• 30 DEC 20
    • 0

    Researched Argument

    Researched Argument for Academic Audience

    Using your critical reading, analytical, and evaluative skills, you have located information/perspectives from a variety of sources concerning your topic. You have evaluated the relevancy, accuracy, and credibility of each of your sources and read them critically. You have analyzed different authors’ positions and how each perspective fits into the larger conversation surrounding the issue you are focusing on. By now you have certainly come to some sort of conclusion of your own and should be ready to begin formulating some way of answering or responding to your research question.

    Assignment: Drawing from the sources you located through the annotated bibliography assignment and others you will continue to find, write a well-documented academic argument that reveals and supports what you have come to believe about the issue. The paper must have a clear thesis/academic argument that is supported by convincing (and credible) evidence/research that leads to a logical conclusion.

    Audience: Academic. Remember the conventions of academic writing and the expectations of an academic reader. In order to effectively persuade your academic audience that your views are valid, you will need to demonstrate an awareness of and consideration of its particular needs and expectations and make adjustments to your writing/rhetorical choices accordingly. Most notably, an academic audience expects your argument to be informed by scholarly research and presented with an academic tone.

    Purpose: You are aiming to persuade your academic audience that your conclusion is valid based on the information you have gathered. You have come to your position for a reason (or a set of reasons). It’s time to lay out those reasons logically and support them convincingly so that your reader will find your ideas credible and worthy of consideration.

    Evaluation Criteria: The basic elements of argument should be demonstrated in this assignment. A passing paper will

    • have a clear thesis that serves as the focus of the paper
    • provide necessary background/put the argument into context/lay out the conversation that the argument is in response or reaction to
    • be organized logically so the audience can easily follow the reasoning
    • fully develop ideas by providing necessary details that improve clarity and understanding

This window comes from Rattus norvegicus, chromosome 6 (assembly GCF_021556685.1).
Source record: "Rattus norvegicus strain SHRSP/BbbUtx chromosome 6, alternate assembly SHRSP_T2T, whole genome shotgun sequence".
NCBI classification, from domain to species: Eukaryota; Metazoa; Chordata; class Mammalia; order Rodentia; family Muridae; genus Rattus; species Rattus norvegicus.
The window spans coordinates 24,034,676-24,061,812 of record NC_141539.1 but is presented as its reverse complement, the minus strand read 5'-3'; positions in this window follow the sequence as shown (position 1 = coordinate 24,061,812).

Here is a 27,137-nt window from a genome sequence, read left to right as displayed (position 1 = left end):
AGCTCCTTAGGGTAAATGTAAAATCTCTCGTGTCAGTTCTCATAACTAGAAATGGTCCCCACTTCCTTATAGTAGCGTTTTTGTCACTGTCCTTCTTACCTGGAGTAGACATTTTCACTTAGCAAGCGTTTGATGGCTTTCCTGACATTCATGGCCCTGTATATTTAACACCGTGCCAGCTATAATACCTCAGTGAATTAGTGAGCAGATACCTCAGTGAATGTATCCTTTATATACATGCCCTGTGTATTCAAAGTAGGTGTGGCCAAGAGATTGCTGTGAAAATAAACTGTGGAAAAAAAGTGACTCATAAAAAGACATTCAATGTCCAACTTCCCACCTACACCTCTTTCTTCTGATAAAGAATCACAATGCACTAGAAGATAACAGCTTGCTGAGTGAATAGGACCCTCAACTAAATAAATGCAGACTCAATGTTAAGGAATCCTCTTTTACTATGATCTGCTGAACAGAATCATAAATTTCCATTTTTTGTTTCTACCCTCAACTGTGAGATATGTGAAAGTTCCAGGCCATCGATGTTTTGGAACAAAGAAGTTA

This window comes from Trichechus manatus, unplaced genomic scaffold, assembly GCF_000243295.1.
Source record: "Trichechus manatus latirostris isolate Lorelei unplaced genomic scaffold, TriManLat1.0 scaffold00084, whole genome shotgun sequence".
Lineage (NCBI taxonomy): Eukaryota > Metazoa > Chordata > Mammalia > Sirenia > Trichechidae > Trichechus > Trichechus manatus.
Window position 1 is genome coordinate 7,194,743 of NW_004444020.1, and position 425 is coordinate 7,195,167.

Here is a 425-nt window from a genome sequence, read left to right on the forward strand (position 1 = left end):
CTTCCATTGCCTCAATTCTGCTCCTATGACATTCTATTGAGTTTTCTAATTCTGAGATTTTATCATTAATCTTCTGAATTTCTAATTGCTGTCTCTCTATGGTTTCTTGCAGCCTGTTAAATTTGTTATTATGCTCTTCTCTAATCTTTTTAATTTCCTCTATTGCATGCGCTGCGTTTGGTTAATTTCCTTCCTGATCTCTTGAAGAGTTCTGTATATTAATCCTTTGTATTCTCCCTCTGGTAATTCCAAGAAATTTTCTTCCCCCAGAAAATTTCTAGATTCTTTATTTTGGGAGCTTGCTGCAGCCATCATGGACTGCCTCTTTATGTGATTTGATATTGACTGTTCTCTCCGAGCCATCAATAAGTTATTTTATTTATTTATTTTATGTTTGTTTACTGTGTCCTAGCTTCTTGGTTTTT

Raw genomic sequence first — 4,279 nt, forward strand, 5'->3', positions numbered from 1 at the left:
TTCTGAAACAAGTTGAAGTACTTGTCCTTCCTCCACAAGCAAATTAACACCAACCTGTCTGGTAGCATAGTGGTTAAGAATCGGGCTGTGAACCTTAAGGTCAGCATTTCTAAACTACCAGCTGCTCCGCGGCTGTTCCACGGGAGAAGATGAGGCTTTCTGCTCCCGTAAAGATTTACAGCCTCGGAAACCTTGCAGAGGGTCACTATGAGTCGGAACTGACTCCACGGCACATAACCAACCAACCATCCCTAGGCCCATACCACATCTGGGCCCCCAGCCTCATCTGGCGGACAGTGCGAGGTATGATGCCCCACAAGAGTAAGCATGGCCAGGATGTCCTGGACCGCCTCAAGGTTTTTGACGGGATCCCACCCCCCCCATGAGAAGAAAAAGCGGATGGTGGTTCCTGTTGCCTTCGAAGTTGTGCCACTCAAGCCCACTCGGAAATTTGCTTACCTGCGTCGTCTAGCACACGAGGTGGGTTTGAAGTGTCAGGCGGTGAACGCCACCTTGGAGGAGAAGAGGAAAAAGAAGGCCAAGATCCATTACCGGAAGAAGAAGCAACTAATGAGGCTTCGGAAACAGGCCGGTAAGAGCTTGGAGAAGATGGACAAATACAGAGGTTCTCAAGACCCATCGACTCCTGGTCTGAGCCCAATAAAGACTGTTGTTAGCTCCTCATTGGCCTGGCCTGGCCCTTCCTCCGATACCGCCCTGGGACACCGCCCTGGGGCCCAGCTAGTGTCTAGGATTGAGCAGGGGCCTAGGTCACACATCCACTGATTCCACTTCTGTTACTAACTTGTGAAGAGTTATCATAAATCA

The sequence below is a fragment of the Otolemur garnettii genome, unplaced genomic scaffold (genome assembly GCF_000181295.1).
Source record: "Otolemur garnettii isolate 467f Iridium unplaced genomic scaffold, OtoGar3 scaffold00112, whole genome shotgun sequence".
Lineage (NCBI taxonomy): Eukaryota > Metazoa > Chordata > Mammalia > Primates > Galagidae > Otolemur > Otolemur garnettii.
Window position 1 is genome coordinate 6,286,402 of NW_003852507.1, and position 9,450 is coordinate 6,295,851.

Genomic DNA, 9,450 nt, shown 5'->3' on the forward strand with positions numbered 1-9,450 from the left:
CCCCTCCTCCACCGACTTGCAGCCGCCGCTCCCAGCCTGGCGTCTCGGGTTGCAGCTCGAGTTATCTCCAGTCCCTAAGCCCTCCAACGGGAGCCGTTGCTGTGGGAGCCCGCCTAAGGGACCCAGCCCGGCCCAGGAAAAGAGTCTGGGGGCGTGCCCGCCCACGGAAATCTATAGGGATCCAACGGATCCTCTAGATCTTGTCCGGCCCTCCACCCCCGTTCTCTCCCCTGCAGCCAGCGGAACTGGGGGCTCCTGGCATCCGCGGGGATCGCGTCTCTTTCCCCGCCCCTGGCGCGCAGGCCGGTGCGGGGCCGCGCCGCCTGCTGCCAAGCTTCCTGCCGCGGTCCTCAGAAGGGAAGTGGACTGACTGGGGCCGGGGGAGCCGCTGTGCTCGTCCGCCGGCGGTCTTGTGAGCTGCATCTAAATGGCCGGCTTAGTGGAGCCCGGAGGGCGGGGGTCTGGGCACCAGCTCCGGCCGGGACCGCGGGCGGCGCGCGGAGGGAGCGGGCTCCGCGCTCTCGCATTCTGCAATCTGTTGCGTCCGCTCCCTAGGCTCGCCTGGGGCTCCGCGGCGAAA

• state claims and support the claims with evidence (examples, explanations, illustrations) that satisfies the demands of an academic audience (relying mostly on logic)
    • effectively deal with counterclaims, refute opposition, and/or concede minor points
    • establish credibility through the appropriate use of a variety of authoritative/primarily scholarly sources obtained primarily through the UTC Library databases
    • accurately represent the main ideas of outside sources and effectively negotiate disagreement among authors about the issue
    • document sources clearly, correctly, and consistently using both signal phrases (attribution) and MLA in-text parenthetical citation with a works cited page (refer to Bedford Handbook)
    • be clear, concise, coherent, and mechanically and grammatically correct.

    Length and Formatting Guidelines: The paper should cite a minimum of eight (8) academic sources (most papers of this length will require more than eight sources to fully develop the argument). Plan on having 12 sources total. Document your sources using MLA format (which is explained in the Bedford Handbook), including a works cited page. The paper should be 9-10 pages (no shorter than 2,500 words). The page count and word count should not include the works cited page or the writer’s memo.

    What to Submit (first with Peer Review, then with Instructor Review, then with Final Draft):

    1) A writer’s memo. In the first paragraph, tell what you learned through the process of writing this paper (including what you will take with you and use outside of this class). In the second paragraph, tell what you revised (including revisions made since peer review and conferences/instructor draft feedback) and why. In the third paragraph, tell what you think you did well (refer to the evaluation criteria on the assignment sheet) and what you think you could improve on. This can include sentence level issues, research, topic management, clarity of language, etc. Each paragraph should be a complete (4 sentence minimum) paragraph.

    2.) A works cited page and in-text attributions and parenthetical citations. ALSO, please put an accurate word count for the paper only (don’t count the works cited page or writer’s memo). Put the word count under the date in your heading.

    3) Any draft I have marked up and given to you (you can also include your draft if you took notes during conferences). This helps me to see what we discussed during conference/what I marked on drafts and how well you addressed those issues. I will not grade a paper that does not have a draft that includes my comments.

    4) Be sure to submit your final version to Safe Assign (look for the Academic Argument Final Version option to post to). Post to Safe Assign BEFORE class time on the paper due date. I will not grade papers that have not been posted to Safe Assign.

    Due Dates:
    Tuesday, March 6 DRAFT due for PEER REVIEW
    Thursday, March 8DRAFT due for INSTRUCTOR FEEDBACK

    Tuesday, March 21 INSTRUCTOR FEEDBACK draft returned
    Thursday, March 23 FINAL VERSION due for a GRADE

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